In the war between Ukraine and Russia there is a third major player: the West, or the NATO countries. At the beginning of the invasion, these countries were still hesitant to prevent escalation, but now one country after another is offering to supply arms to Ukraine.
For example, at the NATO summit, which concluded this afternoon, British Prime Minister Boris Johnson announced that he would release more than a billion euros for military support and training for Ukrainian troops on British soil. Other European countries, including the Netherlands and Germany, also continue to supply Ukraine with weapons.
To stand a chance against the Russians, the country desperately needs these weapons, says Yuriy Sak, adviser to the Ukrainian Ministry of Defense. “Our Defense Secretary likes Winston Churchill’s statement: ‘Give us the equipment, we’ll do the work’.”
On February 24, Russia invaded Ukraine on 4 fronts: to the south (Kherson), the north (Kiev), the east (Soumy, Kharkov) and the south-east, the Donbas. Here’s how that invasion went from the start:
The course of the invasion of Ukraine
For former commander Mart de Kruif, the war in Ukraine is now in a “weird phase”. The battle in the Donbas is effectively taking place in an area as small as Drenthe, he says. And the city of Lysychansk is as small as Assen. It is a battle with an enormous intensity of weapons and troops,” says De Kruif. The relationship between the Russians and the Ukrainians is skewed. “The Russians have much more weapons, but Ukraine is better organised.”
The status quo
The approach Russia is taking now is to destroy the area with enormous firepower. The problem with Ukraine is that the troops cannot shoot far. “They can’t get there. They need artillery to be able to shoot further,” says De Kruif.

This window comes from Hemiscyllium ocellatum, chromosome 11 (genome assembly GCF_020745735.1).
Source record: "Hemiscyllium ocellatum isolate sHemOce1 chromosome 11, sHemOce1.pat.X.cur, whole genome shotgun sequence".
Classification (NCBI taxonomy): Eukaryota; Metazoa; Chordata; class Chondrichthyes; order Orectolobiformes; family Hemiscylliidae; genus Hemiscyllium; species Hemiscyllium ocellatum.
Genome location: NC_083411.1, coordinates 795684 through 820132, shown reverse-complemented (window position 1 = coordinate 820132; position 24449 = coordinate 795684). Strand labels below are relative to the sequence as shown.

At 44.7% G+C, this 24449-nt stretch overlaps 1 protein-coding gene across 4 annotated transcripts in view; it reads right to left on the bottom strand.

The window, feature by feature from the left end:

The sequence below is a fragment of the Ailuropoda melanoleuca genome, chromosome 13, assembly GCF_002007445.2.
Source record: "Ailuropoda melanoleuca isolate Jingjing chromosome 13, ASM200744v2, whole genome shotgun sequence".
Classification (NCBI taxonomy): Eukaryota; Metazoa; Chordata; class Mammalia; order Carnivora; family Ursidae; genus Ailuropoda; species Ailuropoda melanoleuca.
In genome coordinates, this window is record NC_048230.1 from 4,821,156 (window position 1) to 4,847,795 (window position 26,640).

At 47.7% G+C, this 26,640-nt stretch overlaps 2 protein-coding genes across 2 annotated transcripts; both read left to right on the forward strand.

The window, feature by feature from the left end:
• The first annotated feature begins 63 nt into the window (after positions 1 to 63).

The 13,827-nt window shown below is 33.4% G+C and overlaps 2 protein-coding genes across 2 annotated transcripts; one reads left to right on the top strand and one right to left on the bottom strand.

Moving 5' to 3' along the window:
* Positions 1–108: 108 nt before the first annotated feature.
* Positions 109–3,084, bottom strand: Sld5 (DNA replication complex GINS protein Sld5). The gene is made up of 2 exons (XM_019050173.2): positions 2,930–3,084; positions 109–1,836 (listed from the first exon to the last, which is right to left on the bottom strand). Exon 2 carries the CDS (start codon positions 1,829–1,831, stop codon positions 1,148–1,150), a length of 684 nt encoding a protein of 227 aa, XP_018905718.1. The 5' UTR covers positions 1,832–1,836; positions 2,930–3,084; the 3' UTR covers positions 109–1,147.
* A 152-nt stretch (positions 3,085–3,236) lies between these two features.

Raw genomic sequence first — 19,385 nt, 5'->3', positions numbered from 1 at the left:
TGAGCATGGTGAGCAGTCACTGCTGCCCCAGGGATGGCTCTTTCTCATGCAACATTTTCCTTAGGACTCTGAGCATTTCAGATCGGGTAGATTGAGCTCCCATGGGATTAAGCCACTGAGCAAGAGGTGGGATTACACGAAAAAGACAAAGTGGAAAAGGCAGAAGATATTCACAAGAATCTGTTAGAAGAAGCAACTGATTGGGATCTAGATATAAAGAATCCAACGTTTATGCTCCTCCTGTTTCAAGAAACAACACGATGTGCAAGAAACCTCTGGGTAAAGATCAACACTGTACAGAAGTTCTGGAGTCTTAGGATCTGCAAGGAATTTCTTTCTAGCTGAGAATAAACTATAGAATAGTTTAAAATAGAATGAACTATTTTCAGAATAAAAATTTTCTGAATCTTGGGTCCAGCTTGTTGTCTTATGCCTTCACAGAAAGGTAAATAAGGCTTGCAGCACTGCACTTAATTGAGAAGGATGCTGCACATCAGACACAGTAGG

And so we have to wait for the promised weapons from the West. De Kruif: “It will take a while, so when can Ukraine use those weapons?” Although they will not beat the Russians with it, says De Kruif. “It can lead to a kind of status quo. The Russians can then go no further, the Ukrainians can stand and start negotiating.”
For Adviser Sak, Ukraine’s ultimate goal is the complete withdrawal of Russian troops to where they were before February 24. He calls it the first phase. “Then there are also parts of Donetsk and Luhansk and the Crimean peninsula, which are internationally recognized as part of Ukraine. From that perspective, then comes the second phase for us, which can be solved diplomatically or otherwise. We are a sovereign country and we have the right to determine our future.”
But Ukraine’s borders were not discussed at this week’s NATO summit. “There is still quite a bit of space,” says De Kruif. “Ukraine has to look diplomatically at what can be achieved in the long term, because NATO is not clear about this. In the long term, this can also lead to political friction between member states. Because there is still a big gap on that subject.”